Steve DeFrank used some 80,000 Lite-Brite colored pegs in a light box to make an ultra-'70s portrait of his parents in the nude -- tan lines, shagged hair, medallions, and all. Rob Conger created a sinister (what other kind is there?) portrait of Alan Greenspan using woven acrylic yarn in classic hooked-rug style. Take it home and you can walk on the Fed Chairman. And for Bay Area artist Jason Mecier, the only way to picture The Twilight Zone host Rod Serling was with vintage household items and office supplies glued on paper. Other times, he's used macaroni.
Clearly, these guys have a lot of time to waste. But the toy-loving, celebrity-struck art of DeFrank and Conger (both New Yorkers) and Mecier is pretty near irresistible on a wall in an art gallery, which is where you'll find it beginning Saturday at Lizabeth Oliveria in downtown Oakland (942 Clay St., 510-625-1350, www.lizabetholiveria.com).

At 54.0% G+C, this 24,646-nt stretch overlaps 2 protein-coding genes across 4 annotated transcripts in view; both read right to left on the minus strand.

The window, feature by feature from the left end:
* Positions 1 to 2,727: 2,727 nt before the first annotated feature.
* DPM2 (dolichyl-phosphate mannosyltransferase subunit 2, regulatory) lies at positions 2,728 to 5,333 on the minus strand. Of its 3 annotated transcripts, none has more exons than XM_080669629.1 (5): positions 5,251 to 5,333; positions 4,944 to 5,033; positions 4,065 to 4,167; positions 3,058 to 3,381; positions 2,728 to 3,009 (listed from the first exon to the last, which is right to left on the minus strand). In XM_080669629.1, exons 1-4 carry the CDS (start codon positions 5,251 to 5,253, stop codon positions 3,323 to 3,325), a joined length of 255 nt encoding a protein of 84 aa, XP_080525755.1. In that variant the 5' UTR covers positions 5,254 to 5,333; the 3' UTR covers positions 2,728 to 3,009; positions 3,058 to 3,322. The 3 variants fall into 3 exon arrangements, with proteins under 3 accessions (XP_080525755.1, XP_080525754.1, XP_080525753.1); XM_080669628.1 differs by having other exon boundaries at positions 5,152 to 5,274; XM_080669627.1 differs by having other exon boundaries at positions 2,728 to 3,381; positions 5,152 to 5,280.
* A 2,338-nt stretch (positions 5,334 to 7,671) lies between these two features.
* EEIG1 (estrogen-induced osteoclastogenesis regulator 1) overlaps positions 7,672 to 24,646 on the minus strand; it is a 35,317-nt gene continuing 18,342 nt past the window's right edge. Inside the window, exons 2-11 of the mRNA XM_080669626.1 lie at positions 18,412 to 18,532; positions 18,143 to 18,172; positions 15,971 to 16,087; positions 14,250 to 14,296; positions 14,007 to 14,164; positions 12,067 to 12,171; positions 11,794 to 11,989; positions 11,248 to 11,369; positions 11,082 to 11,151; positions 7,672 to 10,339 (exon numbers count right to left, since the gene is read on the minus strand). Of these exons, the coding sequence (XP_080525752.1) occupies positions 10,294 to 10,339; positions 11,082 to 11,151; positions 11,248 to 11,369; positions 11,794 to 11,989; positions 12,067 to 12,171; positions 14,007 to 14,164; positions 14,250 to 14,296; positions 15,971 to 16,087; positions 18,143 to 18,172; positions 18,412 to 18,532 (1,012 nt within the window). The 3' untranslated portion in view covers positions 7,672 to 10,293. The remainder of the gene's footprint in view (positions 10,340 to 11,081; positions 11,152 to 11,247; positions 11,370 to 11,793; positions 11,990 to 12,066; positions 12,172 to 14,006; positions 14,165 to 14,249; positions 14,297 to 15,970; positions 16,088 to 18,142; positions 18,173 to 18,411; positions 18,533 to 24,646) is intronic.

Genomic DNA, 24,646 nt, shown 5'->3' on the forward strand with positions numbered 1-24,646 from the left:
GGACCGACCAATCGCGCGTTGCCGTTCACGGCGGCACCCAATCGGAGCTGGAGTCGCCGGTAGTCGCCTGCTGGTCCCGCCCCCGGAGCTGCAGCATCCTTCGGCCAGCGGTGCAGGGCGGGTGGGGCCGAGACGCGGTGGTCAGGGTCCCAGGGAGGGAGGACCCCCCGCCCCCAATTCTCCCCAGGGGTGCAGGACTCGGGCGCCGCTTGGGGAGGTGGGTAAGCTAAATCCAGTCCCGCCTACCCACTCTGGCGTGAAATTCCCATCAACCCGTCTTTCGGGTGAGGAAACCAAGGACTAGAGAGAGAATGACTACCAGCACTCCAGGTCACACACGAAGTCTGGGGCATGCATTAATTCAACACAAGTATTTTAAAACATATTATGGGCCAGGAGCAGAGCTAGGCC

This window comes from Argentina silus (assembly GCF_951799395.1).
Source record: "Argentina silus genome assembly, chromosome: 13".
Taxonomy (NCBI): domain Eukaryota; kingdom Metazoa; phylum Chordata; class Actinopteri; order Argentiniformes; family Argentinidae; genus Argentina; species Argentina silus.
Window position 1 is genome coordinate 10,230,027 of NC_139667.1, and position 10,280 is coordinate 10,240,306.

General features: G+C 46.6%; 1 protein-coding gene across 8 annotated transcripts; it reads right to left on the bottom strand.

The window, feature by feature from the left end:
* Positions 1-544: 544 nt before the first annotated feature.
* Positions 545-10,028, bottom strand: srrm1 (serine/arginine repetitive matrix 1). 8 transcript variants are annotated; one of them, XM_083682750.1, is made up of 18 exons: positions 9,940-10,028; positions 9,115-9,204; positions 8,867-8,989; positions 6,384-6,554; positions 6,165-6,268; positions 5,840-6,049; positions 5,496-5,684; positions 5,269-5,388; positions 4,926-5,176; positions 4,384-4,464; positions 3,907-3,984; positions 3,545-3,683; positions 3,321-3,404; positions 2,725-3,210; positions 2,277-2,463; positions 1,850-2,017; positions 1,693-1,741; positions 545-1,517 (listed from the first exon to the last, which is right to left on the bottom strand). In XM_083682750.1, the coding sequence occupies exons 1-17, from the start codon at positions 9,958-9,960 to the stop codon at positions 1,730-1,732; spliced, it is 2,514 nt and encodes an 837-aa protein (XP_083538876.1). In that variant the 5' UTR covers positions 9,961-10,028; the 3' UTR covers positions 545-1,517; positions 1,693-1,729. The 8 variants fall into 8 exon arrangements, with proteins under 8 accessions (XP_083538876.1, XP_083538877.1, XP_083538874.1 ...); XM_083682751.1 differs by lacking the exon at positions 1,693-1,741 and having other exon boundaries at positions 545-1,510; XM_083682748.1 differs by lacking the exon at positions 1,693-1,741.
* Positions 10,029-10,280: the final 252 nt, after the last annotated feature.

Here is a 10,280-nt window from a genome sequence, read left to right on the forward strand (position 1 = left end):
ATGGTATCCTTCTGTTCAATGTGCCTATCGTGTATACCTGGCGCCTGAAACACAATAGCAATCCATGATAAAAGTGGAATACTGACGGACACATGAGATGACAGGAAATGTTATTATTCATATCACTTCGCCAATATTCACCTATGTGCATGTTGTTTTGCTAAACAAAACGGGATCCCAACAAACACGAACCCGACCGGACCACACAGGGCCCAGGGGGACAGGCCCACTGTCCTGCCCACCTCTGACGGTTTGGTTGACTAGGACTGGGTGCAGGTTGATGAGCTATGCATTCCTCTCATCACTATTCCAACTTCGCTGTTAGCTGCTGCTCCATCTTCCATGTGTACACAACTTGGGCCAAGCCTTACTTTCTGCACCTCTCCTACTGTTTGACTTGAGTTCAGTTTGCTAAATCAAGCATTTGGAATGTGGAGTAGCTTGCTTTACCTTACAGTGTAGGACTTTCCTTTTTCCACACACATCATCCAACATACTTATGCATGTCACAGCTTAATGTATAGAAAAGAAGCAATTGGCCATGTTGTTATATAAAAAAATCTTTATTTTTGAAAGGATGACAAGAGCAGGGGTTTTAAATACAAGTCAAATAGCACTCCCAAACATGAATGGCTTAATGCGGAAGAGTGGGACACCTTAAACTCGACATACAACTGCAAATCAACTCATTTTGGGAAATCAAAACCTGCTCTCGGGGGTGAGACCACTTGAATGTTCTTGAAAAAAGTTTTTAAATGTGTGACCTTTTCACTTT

Oliveria calls the group show "You Ought'a Be in Pictures," a nod to all three artists' publicity-driven sensibility. DeFrank is probably the most personal, although he's used his hand-dyed Hasbro Lite-Brite pegs (creating literally thousands of shades from the original eight colors) to capture Mark Spitz, an "S-M guy" named Fritz, and a toy cowboy character called Hank. "I especially want to introduce Steve to the Bay Area," says Oliveria. "I think people here would love his outlook." DeFrank's pièce de résistance, aside from Mom & Dad, is a gigantic self-portrait made entirely of painted, glittered Little People toys. DeFrank was recently commissioned by FAO Schwarz to create a Lite-Brite American flag, now on display in New York City.
"These pieces are tremendously different in person," swears Oliveria. "They're very intricate." All of Conger's rugs in the show deal with Greenspan, in keeping with Conger's fascination with the financial world. Meanwhile, San Francisco resident Mecier riffs on everyone from Linda Blair to "The Rock," executed in Q-Tips, wallpaper, and found objects. DeFrank and Mecier will appear in person at an artists' reception Saturday, from 6 to 8 p.m. "You Ought'a Be in Pictures" runs through February 2 at Lizabeth Oliveria Gallery.
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